Time is ripe for a National Integrity Commissioner
When Parliament resumes, the Australian Greens will move to refer their bill to establish a National Integrity Commissioner to the Senate Legal and Constitutional Affairs Legislation Committee and simultaneously introduce it into the House of Representatives.
"It is very clear that the time is ripe for a National Integrity Commissioner to help rebuild public confidence in our parliament and public service," Australian Greens Leader, Senator Christine Milne, said.
The National Integrity Commissioner Bill 2010 would establish a national anti-corruption body charged with overseeing public officials and Commonwealth agencies. Its powers and functions would be based on the existing Law Enforcement Integrity Commissioner which currently covers the Australian Federal Policy, Crime Commission and Customs.
It would also establish an Independent Parliamentary Advisor to provide written advice to Ministers and parliamentarians on standards, codes of conduct, entitlements, potential conflicts of interest, ethical issues and matters of propriety.
"The various arms of this integrity commissioner would not only play an important role in investigating allegations of corruption against parliamentarians, their staff and the public service, but would also provide much-needed written advice ahead of time to MPs not sure about legitimate use of entitlements and trying to do the right thing.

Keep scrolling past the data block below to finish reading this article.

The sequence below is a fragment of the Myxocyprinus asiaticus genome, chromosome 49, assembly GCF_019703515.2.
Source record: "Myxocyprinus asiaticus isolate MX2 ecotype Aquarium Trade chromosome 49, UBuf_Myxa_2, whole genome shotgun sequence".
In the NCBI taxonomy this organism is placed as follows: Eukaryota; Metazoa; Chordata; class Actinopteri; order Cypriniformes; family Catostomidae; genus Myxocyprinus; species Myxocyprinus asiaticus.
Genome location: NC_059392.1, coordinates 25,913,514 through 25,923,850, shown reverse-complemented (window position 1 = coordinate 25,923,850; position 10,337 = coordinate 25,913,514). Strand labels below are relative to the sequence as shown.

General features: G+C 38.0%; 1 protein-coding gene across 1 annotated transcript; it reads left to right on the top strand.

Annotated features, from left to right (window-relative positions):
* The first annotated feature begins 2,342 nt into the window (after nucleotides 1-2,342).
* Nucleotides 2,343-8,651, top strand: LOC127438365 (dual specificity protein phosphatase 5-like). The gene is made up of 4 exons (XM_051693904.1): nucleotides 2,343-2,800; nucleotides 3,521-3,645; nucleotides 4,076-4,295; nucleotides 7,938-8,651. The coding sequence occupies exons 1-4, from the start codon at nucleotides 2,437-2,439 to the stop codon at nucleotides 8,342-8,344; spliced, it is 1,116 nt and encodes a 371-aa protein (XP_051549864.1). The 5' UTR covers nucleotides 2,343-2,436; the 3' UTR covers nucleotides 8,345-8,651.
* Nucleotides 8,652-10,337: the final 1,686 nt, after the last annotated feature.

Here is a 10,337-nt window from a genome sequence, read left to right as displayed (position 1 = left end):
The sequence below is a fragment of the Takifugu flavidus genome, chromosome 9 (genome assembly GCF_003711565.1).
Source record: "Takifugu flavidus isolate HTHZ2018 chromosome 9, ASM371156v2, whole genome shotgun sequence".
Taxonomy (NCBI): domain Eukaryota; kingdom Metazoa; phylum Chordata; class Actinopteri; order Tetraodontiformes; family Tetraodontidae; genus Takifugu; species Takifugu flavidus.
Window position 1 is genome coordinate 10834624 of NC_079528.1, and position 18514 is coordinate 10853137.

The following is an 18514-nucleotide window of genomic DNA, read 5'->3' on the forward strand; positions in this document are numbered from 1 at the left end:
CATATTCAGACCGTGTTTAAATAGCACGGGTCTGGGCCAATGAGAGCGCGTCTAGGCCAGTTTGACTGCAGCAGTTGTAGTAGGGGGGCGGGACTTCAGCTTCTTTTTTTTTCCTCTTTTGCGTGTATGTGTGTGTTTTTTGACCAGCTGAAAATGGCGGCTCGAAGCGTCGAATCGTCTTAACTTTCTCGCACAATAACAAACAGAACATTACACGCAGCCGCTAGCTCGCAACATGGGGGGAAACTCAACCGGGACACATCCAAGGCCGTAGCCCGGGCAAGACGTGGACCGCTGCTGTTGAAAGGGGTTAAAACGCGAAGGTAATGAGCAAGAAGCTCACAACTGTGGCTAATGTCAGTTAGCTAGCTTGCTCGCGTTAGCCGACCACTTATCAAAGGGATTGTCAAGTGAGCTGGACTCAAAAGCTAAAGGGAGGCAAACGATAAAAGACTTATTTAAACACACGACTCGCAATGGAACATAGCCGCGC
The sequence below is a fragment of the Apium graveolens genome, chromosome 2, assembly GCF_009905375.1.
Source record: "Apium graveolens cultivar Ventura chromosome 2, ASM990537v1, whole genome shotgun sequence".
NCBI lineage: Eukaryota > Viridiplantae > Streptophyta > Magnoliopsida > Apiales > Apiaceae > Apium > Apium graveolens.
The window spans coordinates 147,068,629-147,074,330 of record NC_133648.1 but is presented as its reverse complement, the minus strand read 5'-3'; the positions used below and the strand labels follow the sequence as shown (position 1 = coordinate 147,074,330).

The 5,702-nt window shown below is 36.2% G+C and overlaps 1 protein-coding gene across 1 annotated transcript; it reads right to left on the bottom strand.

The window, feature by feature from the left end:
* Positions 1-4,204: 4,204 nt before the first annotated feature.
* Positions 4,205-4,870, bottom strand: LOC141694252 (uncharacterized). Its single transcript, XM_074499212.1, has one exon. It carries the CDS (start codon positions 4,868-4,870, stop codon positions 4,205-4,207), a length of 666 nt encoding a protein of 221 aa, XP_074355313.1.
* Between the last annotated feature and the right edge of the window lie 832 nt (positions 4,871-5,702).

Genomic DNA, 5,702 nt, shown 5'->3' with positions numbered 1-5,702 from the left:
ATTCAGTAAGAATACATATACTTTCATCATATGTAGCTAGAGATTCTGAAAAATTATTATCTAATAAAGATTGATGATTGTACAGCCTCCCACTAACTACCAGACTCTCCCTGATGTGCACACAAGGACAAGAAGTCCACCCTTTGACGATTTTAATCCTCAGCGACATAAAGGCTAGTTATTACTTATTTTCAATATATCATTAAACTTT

"The bill as drafted needs work to appropriately balance effectiveness with the proper protections from coercive powers and other matters of procedural fairness. That's why we are seeking to refer this to a Senate Inquiry so we can get expert advice on how best to find that balance.
"A number of States have had successful anti-corruption bodies for many years. We hope that, through a thorough Inquiry process, the Senate can deliver a strong and fair bill to establish a similar Commonwealth body would help rebuild public trust in our democratic institutions."
Greens Member for Melbourne and Deputy Leader, Adam Bandt MP, who will introduce the bill into the House of Representatives said:
"Unfortunately this is not the first time allegations have been made about Parliamentarians or public servants and unfortunately it won't be the last. That is why we need a National Integrity Commissioner."
"This could be the silver lining out of the on-going saga over Mr Thomson: a long lasting reform of our laws to deal with corruption and integrity."